News Release

Bombing of Yugoslavia: One Year Later


Shortly after the bombing of Yugoslavia started a year ago today, Hartsough traveled to the Balkans with a social-change organization called Crabgrass. She also attended the Women in Black international conference in October 1999 in Montenegro. She said today: “A police force that can establish law and justice in Kosovo still has not been established. I’m concerned about the prospects of another outbreak of war in the Balkans, this time in Montenegro.”
More Information

Pacifica Radio’s “Democracy Now” program. He reported from Yugoslavia during the bombing last spring. Today he said: “One year after the initiation of the bombing of Yugoslavia, the country’s southernmost province Kosovo is as ‘ethnically clean’ as it has ever been. Thanks in no small part to the tactics and actions of the U.S.-led KFOR forces, Serbs, Gypsies and moderate Albanians have been forced to flee their homes by violent and extremist Albanian forces backed by the UN. Currently, Albanian militias are invading areas of eastern Serbia (beyond Kosovo) on a regular basis.”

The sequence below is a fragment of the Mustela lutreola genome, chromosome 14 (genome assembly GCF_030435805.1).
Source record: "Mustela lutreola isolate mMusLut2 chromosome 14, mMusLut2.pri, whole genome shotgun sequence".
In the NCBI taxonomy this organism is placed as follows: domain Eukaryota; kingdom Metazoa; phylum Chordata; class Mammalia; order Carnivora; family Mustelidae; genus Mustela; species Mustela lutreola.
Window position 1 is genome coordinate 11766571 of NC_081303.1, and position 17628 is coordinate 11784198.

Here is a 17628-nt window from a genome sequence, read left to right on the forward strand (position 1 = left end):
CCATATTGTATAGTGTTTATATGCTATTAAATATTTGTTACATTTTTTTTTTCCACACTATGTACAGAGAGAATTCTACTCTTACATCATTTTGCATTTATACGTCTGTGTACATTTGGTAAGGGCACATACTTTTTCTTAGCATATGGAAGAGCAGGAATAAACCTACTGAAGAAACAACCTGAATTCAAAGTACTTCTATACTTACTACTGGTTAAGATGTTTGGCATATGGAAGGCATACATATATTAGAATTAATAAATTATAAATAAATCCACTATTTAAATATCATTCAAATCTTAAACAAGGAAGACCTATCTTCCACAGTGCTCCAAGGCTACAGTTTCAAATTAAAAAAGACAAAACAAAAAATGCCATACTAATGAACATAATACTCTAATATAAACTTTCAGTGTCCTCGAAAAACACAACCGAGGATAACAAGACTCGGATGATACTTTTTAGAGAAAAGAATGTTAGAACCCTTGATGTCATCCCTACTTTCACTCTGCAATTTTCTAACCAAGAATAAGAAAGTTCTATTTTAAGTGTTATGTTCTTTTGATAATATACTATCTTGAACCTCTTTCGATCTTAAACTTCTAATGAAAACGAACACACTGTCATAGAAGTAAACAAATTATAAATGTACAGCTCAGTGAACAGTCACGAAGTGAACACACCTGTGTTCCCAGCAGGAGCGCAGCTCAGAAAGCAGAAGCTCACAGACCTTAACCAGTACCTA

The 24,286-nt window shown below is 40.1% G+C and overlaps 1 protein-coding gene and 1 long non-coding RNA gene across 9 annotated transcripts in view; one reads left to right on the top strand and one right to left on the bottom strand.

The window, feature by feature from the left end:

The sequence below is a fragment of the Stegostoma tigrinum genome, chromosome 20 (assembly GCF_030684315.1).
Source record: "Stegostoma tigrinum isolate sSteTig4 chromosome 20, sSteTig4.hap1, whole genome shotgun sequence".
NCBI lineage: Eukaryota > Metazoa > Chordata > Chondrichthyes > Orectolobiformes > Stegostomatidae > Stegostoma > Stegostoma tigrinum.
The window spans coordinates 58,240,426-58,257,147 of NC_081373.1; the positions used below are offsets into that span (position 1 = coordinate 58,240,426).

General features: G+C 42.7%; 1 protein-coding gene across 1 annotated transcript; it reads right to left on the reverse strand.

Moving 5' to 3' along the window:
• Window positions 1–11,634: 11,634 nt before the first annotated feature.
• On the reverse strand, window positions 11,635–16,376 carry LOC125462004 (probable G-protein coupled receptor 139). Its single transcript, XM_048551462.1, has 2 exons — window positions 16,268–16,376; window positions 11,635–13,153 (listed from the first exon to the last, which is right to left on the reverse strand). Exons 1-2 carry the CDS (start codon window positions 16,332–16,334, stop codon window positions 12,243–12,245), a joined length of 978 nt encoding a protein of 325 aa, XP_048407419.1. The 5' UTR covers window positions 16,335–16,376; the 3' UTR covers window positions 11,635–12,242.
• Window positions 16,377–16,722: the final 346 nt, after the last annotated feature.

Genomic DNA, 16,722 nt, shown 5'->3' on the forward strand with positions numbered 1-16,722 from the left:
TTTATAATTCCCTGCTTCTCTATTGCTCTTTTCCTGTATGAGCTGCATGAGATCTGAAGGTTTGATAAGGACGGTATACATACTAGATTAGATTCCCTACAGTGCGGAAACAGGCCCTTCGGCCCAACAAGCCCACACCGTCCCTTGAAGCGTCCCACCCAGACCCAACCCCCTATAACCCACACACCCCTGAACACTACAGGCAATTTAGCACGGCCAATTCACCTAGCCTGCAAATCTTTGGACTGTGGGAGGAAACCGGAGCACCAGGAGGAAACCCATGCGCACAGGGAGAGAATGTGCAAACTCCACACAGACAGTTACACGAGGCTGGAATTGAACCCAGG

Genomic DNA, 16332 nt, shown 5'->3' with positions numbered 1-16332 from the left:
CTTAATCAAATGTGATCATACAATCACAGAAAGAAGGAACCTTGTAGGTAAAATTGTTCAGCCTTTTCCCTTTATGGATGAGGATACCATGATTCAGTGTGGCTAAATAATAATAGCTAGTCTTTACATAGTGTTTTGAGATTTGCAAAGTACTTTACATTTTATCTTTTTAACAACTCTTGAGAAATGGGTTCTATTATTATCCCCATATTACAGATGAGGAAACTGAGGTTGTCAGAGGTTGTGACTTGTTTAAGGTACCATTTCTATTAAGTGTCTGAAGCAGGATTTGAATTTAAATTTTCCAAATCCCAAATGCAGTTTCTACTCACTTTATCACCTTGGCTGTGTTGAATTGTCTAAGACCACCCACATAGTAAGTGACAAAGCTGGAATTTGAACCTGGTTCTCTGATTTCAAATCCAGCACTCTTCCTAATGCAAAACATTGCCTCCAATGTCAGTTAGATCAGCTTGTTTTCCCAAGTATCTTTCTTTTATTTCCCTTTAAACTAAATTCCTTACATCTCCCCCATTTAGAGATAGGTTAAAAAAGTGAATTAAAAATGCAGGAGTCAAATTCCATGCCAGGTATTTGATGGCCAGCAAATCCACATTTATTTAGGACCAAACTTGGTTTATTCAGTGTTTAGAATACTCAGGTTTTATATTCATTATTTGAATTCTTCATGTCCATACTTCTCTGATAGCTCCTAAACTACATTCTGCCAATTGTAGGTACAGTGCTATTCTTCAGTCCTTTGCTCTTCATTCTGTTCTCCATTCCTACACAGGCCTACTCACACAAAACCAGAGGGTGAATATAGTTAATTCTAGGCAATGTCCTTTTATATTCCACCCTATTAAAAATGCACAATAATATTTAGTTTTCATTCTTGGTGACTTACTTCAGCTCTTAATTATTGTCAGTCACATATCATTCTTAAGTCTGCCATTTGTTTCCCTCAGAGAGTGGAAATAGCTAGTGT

More Information

Author of “The Culture of Power in Serbia: Nationalism and the Destruction of Alternatives” and professor of sociology at Clark University. Gordy said: More Information

Communications director of the Institute for Public Accuracy, Husseini said: “Appendix B of the Rambouillet text allowed for the occupation of all of Yugoslavia, not just Kosovo. The State Department’s insistence on that provision — which was dropped in the final agreement — indicates that top U.S. officials wanted war. The administration successfully triangulated human rights and sovereignty as global values.”
More Information

Media analyst with Fairness & Accuracy In Reporting, Ackerman regularly monitors the European media. He said: “NATO described its war as a humanitarian campaign — a war for human rights. So the media have tended to evaluate it in those terms. But what’s missing is the recognition that the U.S. had strategic goals in Europe that shaped the way it addressed the Kosovo problem… Secretary of State Albright’s goal at Rambouillet was provoking a Serbian ‘no’ and an Albanian ‘yes’ so that the Europeans would be forced to approve NATO air strikes.”
More Information

For more information, contact at the Institute for Public Accuracy: Sam Husseini, (202) 347-0020 or (202) 332-5055